A spreading layer is provided on the reagent layer thus formed. If necessary, a light reflection layer is provided. The light reflection layer may be prepared by, for example, coating an aqueous liquid containing titanium dioxide, gelatine, surface-active agent and the like in dry thickness of 0.5 to 20 μm on the reagent layer and then drying. The spreading layer functions to spread rapidly and radially the liquid sample spotted, then to penetrate it therethrough and finally to distribute the liquid sample uniformly into the reagent layer. The spreading layer used in this invention is any one of the those having the function described above. For example, hydrophilized woven fabric set forth in U.S. Pat. No. 4,292,272 (The term "hydrophilized woven fabric" hereinunder means hydrophilic fabrics made by the process as set forth in U.S. Pat. No. 4,292,272 (column 5 to 6) or the like) and non-fibrous porous medium set forth in Japanese Patent Publication No. 21677/1978 or U.S. Pat. No. 3,992,158 are suitable. When the hydrophilized woven fabric of U.S. Pat. No. 4,292,272 is used, it is preferred to provide previously an adhesive layer containing binder such as gelatine and surface active agent, on the reagent layer or the light reflection layer.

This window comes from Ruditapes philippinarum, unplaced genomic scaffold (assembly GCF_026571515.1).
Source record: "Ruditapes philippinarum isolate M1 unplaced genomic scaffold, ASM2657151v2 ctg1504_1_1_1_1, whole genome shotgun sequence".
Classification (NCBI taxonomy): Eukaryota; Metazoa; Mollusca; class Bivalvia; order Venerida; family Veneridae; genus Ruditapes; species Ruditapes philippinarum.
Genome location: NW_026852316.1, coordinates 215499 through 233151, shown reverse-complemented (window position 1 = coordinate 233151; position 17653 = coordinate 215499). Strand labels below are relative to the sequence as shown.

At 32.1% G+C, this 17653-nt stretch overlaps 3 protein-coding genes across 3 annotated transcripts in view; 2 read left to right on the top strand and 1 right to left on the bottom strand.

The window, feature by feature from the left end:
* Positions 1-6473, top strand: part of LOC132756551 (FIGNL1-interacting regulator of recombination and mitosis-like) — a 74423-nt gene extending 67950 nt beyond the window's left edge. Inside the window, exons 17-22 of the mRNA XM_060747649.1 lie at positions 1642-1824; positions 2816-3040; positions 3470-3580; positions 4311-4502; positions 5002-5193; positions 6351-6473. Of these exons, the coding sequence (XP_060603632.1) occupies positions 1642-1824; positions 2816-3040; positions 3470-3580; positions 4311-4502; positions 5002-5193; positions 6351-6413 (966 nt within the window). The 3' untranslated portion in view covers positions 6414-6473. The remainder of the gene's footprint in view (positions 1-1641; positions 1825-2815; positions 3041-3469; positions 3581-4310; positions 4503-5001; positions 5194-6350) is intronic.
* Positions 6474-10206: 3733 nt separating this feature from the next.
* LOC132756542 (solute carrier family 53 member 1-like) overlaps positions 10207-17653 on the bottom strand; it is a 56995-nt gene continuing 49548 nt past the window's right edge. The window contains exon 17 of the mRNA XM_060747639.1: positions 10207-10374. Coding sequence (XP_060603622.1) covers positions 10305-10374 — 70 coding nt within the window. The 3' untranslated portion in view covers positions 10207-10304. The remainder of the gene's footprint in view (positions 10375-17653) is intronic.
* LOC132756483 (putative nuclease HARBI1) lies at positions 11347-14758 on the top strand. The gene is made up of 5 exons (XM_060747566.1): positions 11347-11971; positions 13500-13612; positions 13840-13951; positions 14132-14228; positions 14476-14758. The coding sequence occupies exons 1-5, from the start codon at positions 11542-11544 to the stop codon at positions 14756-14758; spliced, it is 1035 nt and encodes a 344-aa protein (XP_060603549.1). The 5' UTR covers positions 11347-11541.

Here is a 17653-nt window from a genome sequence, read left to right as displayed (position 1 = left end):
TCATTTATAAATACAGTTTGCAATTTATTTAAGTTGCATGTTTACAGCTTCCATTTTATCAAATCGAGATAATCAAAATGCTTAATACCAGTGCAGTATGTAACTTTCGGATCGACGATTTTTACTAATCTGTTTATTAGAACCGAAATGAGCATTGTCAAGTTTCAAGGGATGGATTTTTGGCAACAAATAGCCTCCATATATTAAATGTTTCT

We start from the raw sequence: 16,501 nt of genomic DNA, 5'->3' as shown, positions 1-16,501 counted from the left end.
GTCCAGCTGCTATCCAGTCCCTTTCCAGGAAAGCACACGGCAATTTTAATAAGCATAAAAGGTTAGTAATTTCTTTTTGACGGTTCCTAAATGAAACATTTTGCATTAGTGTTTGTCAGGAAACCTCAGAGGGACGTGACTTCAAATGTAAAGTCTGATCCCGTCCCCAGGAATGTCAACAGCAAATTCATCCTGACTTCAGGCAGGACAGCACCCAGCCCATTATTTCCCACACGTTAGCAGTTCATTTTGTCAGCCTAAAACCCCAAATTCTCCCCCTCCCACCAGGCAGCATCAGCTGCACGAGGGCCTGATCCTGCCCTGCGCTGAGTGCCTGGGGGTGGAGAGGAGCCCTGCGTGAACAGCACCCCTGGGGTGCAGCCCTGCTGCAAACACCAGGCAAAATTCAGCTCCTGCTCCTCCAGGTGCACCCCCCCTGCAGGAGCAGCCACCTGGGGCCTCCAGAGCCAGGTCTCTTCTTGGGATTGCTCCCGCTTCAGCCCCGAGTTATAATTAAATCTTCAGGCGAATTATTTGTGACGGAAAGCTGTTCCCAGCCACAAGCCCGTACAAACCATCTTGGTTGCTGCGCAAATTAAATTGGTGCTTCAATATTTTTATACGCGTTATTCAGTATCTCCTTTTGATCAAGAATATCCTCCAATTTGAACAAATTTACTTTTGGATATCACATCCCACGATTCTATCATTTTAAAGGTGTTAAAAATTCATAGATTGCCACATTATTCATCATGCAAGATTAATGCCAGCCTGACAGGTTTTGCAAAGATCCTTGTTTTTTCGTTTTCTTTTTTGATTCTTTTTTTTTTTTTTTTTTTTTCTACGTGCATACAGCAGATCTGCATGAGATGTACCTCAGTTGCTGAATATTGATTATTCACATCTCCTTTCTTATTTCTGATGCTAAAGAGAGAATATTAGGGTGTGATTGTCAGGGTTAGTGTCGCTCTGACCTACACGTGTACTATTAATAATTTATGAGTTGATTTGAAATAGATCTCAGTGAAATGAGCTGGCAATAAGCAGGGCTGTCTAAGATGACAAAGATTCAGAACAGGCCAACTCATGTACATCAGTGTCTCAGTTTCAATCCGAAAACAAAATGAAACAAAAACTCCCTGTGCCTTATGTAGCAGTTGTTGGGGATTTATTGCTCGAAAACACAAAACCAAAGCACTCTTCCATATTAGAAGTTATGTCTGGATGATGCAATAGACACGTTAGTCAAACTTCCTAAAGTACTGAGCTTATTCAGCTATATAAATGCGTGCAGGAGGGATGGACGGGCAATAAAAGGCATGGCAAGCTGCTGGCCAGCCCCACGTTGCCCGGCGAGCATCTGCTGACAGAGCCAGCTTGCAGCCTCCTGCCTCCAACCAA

Instead of direct coating of the reagent, light reflection, adhesive and spreading layers on the liquid blocking layer as described above, the four layers are laminated to prepare a multilayer component and then, the reagent layer of the component is laminated with liquid blocking layer by adhesive material to prepare an analytical element.
Adhesive material may be provided by coating an aqueous liquid containing a surface active agent and a latex of copolymer of an acrylic ester, an methacrylic ester and an acrylamide derivative in dry thickness of 0.1 to 5 μm, preferably 0.5 to 2 μm and then drying.
Analyzing ammonia or an ammonia forming substrate using the integral multilayer analytical element of this invention, 5 to 30 μl of sample liquid is spotted on the spreading layer and, if necessary, after incubation at 30° to 40° C., preferably 35° to 39° C. for 1 to 20 minutes, preferably 3 to 10 minutes, the change in color (color development or fading) of the indicator layer may be determined by the light reflection or may be visually compared with the standard through the transparent support.
The integral multilayer analytical element of this invention has a high diffusion rate of ammonia gas because of the liquid blocking layer which constitutes an air layer and therefore, the element requires remarkably shorter time for analysis and has very high accuracy in analysis. Moreover, since the element is an integral type, it is simple and easy to use or handle the element. Commercially available membrane filter itself, or if necessary after water repellent treatment, may be used as a liquid blocking layer of the integral multilayer analytical element of this invention and therefore, the element may be efficiently and economically manufactured by a practical production technique comprising coating and laminating steps suitable for mass production.